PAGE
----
New York Times scribbler Nick "Sue Saddam" Kristof has written yet another foolish column about the Middle East. Most of it is pretty much self-refuting, but one error is worth debunking explicitly, because it's widely enough believed that it has become something of a cliche at this point. "While Mr. Sharon talks about removing the 'infrastructure' of terrorism," he writes, "the real infrastructure is simply the rage and frustration of ordinary Palestinians. Many of the suicide bombs are made of sugar and fertilizer and cost less than $150 to produce."
Let's examine this claim a little more carefully. Suppose that some Mahmoud al-Disgruntled in a random West Bank village has decided, all on his own, that he's really, really ticked off at the Israelis--so ticked off, in fact, that he doesn't mind blowing himself up if he can take a few of those Jewish bastards with him. How does he go about it? Does he pick up an explosive belt--even the cheap $150 low-power sugar-and-fertilizer model--at the local Wal-Mart? Does the local yeshiva sell Orthodox-Jew disguises, to help him blend into the crowd he's headed for? What story does he tell the Israeli soldiers at the checkpoint? Or does he somehow already know the secret route through the fields that gets him past the patrols and into a big Israeli city? (And how does he avoid being noticed, wandering into town from the fields like that dressed as a lone Hasid?) How does he know where to go, and when, so that he'll find a crowd? He probably doesn't hang out much in Israeli cities these days, after all.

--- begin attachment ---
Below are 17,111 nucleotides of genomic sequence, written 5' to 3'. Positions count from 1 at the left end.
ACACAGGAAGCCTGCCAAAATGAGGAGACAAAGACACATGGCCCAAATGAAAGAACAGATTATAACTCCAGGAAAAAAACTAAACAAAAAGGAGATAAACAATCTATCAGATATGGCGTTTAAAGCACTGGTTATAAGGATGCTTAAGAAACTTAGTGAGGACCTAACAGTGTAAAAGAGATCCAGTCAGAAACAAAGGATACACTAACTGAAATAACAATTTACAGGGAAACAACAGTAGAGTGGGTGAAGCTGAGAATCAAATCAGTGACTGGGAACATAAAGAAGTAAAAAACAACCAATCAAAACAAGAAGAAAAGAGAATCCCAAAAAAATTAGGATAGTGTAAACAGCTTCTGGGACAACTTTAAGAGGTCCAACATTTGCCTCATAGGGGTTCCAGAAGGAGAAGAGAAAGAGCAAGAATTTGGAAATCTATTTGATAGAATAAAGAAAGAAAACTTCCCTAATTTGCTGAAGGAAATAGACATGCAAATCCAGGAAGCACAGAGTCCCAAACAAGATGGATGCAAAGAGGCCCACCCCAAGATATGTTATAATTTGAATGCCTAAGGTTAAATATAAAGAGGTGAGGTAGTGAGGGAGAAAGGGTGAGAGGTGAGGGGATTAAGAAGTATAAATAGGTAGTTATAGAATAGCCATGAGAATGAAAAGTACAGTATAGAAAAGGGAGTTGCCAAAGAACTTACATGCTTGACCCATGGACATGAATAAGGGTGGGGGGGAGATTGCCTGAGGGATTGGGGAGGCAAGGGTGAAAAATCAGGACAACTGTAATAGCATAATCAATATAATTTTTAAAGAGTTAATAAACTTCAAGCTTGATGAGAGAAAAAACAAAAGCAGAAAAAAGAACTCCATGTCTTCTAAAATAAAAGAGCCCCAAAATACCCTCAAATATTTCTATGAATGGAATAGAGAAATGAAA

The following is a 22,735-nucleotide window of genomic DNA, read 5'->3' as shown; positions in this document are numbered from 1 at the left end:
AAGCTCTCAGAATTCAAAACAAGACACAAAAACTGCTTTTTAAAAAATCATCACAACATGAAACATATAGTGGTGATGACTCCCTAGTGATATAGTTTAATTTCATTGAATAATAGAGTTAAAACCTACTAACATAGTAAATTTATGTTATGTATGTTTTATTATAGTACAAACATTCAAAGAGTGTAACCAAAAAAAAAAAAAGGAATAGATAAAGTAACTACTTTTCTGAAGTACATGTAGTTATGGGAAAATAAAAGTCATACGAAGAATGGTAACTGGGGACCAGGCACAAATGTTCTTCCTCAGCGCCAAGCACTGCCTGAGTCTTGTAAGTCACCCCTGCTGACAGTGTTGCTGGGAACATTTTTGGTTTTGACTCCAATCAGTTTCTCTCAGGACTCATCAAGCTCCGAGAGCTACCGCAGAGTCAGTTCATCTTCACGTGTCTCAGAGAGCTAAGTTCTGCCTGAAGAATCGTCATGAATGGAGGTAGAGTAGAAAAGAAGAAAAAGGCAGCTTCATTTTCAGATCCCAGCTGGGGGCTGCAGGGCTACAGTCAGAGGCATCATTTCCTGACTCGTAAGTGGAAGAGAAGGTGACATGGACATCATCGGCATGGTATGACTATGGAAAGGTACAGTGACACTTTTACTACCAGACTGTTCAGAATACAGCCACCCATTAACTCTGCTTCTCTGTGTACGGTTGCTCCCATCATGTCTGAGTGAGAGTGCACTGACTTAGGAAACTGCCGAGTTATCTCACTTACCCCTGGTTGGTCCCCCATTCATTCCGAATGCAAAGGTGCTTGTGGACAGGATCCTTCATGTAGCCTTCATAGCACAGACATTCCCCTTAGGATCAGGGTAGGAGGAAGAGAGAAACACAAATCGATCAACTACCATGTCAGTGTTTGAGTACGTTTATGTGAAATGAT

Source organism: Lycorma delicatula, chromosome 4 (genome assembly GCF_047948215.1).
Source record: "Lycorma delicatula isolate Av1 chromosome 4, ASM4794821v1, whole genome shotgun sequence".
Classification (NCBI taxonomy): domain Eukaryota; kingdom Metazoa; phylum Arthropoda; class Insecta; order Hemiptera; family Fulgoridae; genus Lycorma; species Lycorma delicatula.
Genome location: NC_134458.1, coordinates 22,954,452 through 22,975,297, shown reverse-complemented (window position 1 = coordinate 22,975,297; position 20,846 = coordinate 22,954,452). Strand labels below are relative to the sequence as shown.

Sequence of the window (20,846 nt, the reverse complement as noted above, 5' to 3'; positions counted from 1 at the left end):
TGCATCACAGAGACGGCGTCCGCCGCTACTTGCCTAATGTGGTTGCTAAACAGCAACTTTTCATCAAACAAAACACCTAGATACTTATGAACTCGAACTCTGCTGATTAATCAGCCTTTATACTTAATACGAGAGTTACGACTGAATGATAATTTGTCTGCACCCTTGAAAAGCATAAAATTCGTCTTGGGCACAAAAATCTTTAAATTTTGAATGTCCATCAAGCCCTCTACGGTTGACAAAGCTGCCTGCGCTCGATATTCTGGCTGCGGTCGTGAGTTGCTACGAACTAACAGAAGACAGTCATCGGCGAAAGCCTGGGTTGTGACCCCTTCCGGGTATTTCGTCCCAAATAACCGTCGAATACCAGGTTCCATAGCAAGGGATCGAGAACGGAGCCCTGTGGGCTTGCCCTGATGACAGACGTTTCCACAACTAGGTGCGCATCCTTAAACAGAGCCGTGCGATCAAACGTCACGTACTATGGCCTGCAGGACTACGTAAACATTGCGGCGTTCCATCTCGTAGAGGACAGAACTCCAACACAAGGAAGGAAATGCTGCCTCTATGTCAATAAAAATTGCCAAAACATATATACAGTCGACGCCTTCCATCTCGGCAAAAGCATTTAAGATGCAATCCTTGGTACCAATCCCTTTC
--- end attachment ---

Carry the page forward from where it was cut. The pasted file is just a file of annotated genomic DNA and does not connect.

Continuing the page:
Of course, a smooth-functioning terrorist infrastructure makes all of this far, far easier, by putting together the people, knowledge and equipment needed to make an attack succeed with high probability. By disrupting that infrastructure, the Israelis hope they'll have massively reduced--not eliminated, of course, but massively reduced--the likelihood of our hypothetical suicidal fanatic executing a successful suicide bombing. And let's not forget the propaganda, recruitment and training/indoctrination infrastructure that helps turn an ordinary depressed teenager with dreams of glory into someone actually willing to pull the trigger and blow himself to bits. It may seem like there's an endless supply of them, but even in a brainwashed society like the occupied territories, it cannot be assumed that every kid who shows up at Arafat's door volunteering to be a shahid actually has the guts to do it. Like Al Qaida's terrorists, they all go through a careful training and winnowing process to make sure they don't waste all the time and resources being invested in them.
Of course, there's a simple empirical test of the relative correctness of Kristof's hypothesis and mine: assuming that the Israelis continue their offensive in the West Bank for the next couple of weeks, we should see, if Kristof is correct, a massive new wave of angry suicide bombers plunking down their Benjamin-and-a-half for an express ticket to Paradise, and waltzing into the midst of an Israeli urban crowd sugar-and-fertilizer-in-hand. On the other hand, if (as I predict) the rate of suicide bombings declines substantially as the Israelis continue with their arrests and searches, then we will know that Kristof has (among other errors) seriously underestimated the important contribution of well-staffed, well-heeled, well-protected, undisrupted terror organizations to succesfully bloody terrorist campaigns.
One notable data point: how many major terrorist strikes has Al Qaida pulled off lately?